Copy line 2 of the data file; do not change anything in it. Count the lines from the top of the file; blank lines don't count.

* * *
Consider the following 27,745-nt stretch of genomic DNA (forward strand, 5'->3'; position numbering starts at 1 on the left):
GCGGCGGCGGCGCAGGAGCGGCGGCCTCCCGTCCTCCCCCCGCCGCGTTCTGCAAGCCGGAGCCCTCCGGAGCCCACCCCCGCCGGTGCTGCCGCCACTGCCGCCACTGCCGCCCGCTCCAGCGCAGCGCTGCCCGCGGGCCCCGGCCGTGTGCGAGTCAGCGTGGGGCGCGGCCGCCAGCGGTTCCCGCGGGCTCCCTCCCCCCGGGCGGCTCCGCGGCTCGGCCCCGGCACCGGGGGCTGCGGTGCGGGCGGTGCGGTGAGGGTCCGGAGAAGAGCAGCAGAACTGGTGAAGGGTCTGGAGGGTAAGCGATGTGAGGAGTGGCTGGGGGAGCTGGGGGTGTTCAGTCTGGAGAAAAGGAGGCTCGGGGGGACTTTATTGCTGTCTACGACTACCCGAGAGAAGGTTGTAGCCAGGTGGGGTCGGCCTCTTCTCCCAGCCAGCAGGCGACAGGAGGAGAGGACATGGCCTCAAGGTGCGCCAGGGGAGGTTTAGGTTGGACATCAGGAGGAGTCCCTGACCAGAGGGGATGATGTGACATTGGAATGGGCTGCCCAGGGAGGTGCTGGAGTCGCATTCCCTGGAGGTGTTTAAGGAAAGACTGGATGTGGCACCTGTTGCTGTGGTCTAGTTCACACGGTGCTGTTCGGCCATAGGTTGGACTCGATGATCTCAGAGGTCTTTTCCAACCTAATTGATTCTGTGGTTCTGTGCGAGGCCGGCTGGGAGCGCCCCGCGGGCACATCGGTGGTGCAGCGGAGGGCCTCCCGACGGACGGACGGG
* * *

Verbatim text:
GCGGCGGCGGCGCAGGAGCGGCGGCCTCCCGTCCTCCCCCCGCCGCGTTCTGCAAGCCGGAGCCCTCCGGAGCCCACCCCCGCCGGTGCTGCCGCCACTGCCGCCACTGCCGCCCGCTCCAGCGCAGCGCTGCCCGCGGGCCCCGGCCGTGTGCGAGTCAGCGTGGGGCGCGGCCGCCAGCGGTTCCCGCGGGCTCCCTCCCCCCGGGCGGCTCCGCGGCTCGGCCCCGGCACCGGGGGCTGCGGTGCGGGCGGTGCGGTGAGGGTCCGGAGAAGAGCAGCAGAACTGGTGAAGGGTCTGGAGGGTAAGCGATGTGAGGAGTGGCTGGGGGAGCTGGGGGTGTTCAGTCTGGAGAAAAGGAGGCTCGGGGGGACTTTATTGCTGTCTACGACTACCCGAGAGAAGGTTGTAGCCAGGTGGGGTCGGCCTCTTCTCCCAGCCAGCAGGCGACAGGAGGAGAGGACATGGCCTCAAGGTGCGCCAGGGGAGGTTTAGGTTGGACATCAGGAGGAGTCCCTGACCAGAGGGGATGATGTGACATTGGAATGGGCTGCCCAGGGAGGTGCTGGAGTCGCATTCCCTGGAGGTGTTTAAGGAAAGACTGGATGTGGCACCTGTTGCTGTGGTCTAGTTCACACGGTGCTGTTCGGCCATAGGTTGGACTCGATGATCTCAGAGGTCTTTTCCAACCTAATTGATTCTGTGGTTCTGTGCGAGGCCGGCTGGGAGCGCCCCGCGGGCACATCGGTGGTGCAGCGGAGGGCCTCCCGACGGACGGACGGG